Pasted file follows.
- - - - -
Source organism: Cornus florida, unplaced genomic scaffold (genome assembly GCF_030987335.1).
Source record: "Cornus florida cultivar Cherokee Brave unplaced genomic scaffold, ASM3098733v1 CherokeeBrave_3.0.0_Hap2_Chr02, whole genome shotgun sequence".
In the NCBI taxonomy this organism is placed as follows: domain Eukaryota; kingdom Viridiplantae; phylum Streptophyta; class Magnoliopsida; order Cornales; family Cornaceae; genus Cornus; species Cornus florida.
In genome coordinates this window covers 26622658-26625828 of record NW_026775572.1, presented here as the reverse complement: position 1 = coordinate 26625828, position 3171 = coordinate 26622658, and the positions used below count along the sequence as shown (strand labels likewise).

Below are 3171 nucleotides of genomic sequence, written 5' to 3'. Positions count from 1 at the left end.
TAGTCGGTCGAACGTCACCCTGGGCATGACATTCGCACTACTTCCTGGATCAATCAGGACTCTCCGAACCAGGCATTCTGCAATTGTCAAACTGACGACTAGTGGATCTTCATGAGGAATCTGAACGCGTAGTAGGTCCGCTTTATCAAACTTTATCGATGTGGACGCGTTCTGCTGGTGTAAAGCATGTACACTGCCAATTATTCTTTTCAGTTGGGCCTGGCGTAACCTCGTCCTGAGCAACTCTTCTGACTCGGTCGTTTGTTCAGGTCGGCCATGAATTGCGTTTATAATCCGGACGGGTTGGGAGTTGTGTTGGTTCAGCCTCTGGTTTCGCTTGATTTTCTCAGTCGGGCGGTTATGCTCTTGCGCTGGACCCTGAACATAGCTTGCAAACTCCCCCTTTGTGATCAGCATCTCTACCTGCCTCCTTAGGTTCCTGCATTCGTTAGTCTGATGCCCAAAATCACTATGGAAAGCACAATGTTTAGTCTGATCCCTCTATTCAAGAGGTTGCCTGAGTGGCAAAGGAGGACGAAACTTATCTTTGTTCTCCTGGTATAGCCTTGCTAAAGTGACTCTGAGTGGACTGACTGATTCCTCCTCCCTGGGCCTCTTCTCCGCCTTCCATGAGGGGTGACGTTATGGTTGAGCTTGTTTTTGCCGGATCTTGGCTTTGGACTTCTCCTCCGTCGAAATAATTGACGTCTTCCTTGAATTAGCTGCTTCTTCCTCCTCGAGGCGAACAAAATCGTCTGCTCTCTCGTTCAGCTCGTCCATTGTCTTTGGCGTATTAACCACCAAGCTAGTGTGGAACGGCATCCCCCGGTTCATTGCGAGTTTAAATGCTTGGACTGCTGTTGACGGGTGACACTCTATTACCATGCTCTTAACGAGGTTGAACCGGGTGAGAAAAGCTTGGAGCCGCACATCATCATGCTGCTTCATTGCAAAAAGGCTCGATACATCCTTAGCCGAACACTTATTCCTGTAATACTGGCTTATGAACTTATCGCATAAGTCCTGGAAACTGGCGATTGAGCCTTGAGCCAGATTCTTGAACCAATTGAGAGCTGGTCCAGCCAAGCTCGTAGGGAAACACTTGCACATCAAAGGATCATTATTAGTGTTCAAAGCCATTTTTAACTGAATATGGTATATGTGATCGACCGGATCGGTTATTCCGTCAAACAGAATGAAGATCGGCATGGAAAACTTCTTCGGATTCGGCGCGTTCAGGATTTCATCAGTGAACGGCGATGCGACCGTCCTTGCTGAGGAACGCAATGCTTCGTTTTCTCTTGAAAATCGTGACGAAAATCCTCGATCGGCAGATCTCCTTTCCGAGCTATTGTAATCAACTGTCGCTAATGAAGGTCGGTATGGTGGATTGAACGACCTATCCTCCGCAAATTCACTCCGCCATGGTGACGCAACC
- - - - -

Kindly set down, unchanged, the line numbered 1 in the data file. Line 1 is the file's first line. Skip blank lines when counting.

Source organism: Cornus florida, unplaced genomic scaffold (genome assembly GCF_030987335.1).